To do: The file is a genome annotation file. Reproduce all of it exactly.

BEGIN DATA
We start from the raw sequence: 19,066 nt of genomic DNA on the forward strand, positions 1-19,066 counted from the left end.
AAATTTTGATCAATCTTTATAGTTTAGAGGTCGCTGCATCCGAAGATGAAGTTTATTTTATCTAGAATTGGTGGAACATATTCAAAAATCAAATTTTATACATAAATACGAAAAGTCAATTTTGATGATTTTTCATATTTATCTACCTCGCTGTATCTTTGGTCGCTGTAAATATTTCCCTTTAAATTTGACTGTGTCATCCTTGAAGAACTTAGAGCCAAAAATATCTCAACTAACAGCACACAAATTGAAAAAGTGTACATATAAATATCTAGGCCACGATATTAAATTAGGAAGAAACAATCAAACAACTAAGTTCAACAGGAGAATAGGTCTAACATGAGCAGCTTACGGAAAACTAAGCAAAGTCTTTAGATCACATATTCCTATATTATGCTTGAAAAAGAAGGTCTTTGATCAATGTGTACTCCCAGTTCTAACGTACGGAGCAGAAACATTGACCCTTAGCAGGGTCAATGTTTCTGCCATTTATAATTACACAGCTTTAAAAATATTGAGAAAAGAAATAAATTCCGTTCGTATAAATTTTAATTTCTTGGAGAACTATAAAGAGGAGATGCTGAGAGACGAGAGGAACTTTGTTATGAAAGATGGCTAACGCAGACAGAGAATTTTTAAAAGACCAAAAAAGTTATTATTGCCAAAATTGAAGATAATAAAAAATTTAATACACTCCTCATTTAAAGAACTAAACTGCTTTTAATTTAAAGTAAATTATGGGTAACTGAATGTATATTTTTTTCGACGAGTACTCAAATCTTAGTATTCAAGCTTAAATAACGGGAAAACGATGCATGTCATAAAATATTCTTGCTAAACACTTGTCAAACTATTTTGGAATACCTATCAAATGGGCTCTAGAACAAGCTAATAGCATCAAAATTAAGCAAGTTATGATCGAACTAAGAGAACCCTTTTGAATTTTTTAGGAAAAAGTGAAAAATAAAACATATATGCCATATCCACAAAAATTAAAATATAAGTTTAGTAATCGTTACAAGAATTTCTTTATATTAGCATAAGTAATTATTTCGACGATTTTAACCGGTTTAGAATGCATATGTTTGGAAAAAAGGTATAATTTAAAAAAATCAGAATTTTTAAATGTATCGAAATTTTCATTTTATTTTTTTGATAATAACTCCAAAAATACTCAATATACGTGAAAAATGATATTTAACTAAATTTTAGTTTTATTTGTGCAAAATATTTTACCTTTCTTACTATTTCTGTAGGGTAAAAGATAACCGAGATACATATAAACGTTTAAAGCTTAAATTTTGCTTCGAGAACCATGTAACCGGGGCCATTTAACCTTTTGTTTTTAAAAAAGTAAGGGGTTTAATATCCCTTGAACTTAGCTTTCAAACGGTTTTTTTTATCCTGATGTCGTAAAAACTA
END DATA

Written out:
We start from the raw sequence: 19,066 nt of genomic DNA on the forward strand, positions 1-19,066 counted from the left end.
AAATTTTGATCAATCTTTATAGTTTAGAGGTCGCTGCATCCGAAGATGAAGTTTATTTTATCTAGAATTGGTGGAACATATTCAAAAATCAAATTTTATACATAAATACGAAAAGTCAATTTTGATGATTTTTCATATTTATCTACCTCGCTGTATCTTTGGTCGCTGTAAATATTTCCCTTTAAATTTGACTGTGTCATCCTTGAAGAACTTAGAGCCAAAAATATCTCAACTAACAGCACACAAATTGAAAAAGTGTACATATAAATATCTAGGCCACGATATTAAATTAGGAAGAAACAATCAAACAACTAAGTTCAACAGGAGAATAGGTCTAACATGAGCAGCTTACGGAAAACTAAGCAAAGTCTTTAGATCACATATTCCTATATTATGCTTGAAAAAGAAGGTCTTTGATCAATGTGTACTCCCAGTTCTAACGTACGGAGCAGAAACATTGACCCTTAGCAGGGTCAATGTTTCTGCCATTTATAATTACACAGCTTTAAAAATATTGAGAAAAGAAATAAATTCCGTTCGTATAAATTTTAATTTCTTGGAGAACTATAAAGAGGAGATGCTGAGAGACGAGAGGAACTTTGTTATGAAAGATGGCTAACGCAGACAGAGAATTTTTAAAAGACCAAAAAAGTTATTATTGCCAAAATTGAAGATAATAAAAAATTTAATACACTCCTCATTTAAAGAACTAAACTGCTTTTAATTTAAAGTAAATTATGGGTAACTGAATGTATATTTTTTTCGACGAGTACTCAAATCTTAGTATTCAAGCTTAAATAACGGGAAAACGATGCATGTCATAAAATATTCTTGCTAAACACTTGTCAAACTATTTTGGAATACCTATCAAATGGGCTCTAGAACAAGCTAATAGCATCAAAATTAAGCAAGTTATGATCGAACTAAGAGAACCCTTTTGAATTTTTTAGGAAAAAGTGAAAAATAAAACATATATGCCATATCCACAAAAATTAAAATATAAGTTTAGTAATCGTTACAAGAATTTCTTTATATTAGCATAAGTAATTATTTCGACGATTTTAACCGGTTTAGAATGCATATGTTTGGAAAAAAGGTATAATTTAAAAAAATCAGAATTTTTAAATGTATCGAAATTTTCATTTTATTTTTTTGATAATAACTCCAAAAATACTCAATATACGTGAAAAATGATATTTAACTAAATTTTAGTTTTATTTGTGCAAAATATTTTACCTTTCTTACTATTTCTGTAGGGTAAAAGATAACCGAGATACATATAAACGTTTAAAGCTTAAATTTTGCTTCGAGAACCATGTAACCGGGGCCATTTAACCTTTTGTTTTTAAAAAAGTAAGGGGTTTAATATCCCTTGAACTTAGCTTTCAAACGGTTTTTTTTATCCTGATGTCGTAAAAACTA